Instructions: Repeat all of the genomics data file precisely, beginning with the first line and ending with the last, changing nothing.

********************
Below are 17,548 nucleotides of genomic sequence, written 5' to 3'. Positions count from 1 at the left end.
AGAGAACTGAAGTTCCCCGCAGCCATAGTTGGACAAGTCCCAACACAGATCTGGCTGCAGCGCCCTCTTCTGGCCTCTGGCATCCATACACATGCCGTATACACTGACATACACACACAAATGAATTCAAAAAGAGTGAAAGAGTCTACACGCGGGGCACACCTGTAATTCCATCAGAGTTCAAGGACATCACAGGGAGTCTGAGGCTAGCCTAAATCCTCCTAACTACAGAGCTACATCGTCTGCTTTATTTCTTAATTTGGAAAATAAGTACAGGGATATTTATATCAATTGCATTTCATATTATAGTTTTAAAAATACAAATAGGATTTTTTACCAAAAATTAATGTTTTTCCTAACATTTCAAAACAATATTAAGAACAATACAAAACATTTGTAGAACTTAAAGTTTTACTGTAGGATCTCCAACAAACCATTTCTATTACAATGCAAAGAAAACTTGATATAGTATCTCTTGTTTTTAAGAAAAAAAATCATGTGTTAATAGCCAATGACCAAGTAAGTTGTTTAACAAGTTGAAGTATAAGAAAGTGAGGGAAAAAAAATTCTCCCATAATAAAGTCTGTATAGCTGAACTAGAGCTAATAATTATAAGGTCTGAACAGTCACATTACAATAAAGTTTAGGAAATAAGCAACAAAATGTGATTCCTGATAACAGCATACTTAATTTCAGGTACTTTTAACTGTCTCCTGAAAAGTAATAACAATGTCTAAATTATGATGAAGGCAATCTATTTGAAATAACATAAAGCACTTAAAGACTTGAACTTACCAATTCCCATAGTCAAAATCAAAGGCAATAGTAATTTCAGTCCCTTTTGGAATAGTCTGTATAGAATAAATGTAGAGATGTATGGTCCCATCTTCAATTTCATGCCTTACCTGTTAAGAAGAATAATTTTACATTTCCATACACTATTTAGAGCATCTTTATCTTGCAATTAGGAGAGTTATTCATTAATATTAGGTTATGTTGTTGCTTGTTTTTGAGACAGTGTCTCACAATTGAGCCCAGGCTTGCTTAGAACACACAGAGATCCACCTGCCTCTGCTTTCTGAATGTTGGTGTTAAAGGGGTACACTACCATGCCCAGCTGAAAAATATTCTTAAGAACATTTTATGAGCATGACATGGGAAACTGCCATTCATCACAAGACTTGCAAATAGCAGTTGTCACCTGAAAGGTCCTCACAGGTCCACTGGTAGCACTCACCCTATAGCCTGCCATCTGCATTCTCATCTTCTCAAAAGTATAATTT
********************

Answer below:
Below are 17,548 nucleotides of genomic sequence, written 5' to 3'. Positions count from 1 at the left end.
AGAGAACTGAAGTTCCCCGCAGCCATAGTTGGACAAGTCCCAACACAGATCTGGCTGCAGCGCCCTCTTCTGGCCTCTGGCATCCATACACATGCCGTATACACTGACATACACACACAAATGAATTCAAAAAGAGTGAAAGAGTCTACACGCGGGGCACACCTGTAATTCCATCAGAGTTCAAGGACATCACAGGGAGTCTGAGGCTAGCCTAAATCCTCCTAACTACAGAGCTACATCGTCTGCTTTATTTCTTAATTTGGAAAATAAGTACAGGGATATTTATATCAATTGCATTTCATATTATAGTTTTAAAAATACAAATAGGATTTTTTACCAAAAATTAATGTTTTTCCTAACATTTCAAAACAATATTAAGAACAATACAAAACATTTGTAGAACTTAAAGTTTTACTGTAGGATCTCCAACAAACCATTTCTATTACAATGCAAAGAAAACTTGATATAGTATCTCTTGTTTTTAAGAAAAAAAATCATGTGTTAATAGCCAATGACCAAGTAAGTTGTTTAACAAGTTGAAGTATAAGAAAGTGAGGGAAAAAAAATTCTCCCATAATAAAGTCTGTATAGCTGAACTAGAGCTAATAATTATAAGGTCTGAACAGTCACATTACAATAAAGTTTAGGAAATAAGCAACAAAATGTGATTCCTGATAACAGCATACTTAATTTCAGGTACTTTTAACTGTCTCCTGAAAAGTAATAACAATGTCTAAATTATGATGAAGGCAATCTATTTGAAATAACATAAAGCACTTAAAGACTTGAACTTACCAATTCCCATAGTCAAAATCAAAGGCAATAGTAATTTCAGTCCCTTTTGGAATAGTCTGTATAGAATAAATGTAGAGATGTATGGTCCCATCTTCAATTTCATGCCTTACCTGTTAAGAAGAATAATTTTACATTTCCATACACTATTTAGAGCATCTTTATCTTGCAATTAGGAGAGTTATTCATTAATATTAGGTTATGTTGTTGCTTGTTTTTGAGACAGTGTCTCACAATTGAGCCCAGGCTTGCTTAGAACACACAGAGATCCACCTGCCTCTGCTTTCTGAATGTTGGTGTTAAAGGGGTACACTACCATGCCCAGCTGAAAAATATTCTTAAGAACATTTTATGAGCATGACATGGGAAACTGCCATTCATCACAAGACTTGCAAATAGCAGTTGTCACCTGAAAGGTCCTCACAGGTCCACTGGTAGCACTCACCCTATAGCCTGCCATCTGCATTCTCATCTTCTCAAAAGTATAATTT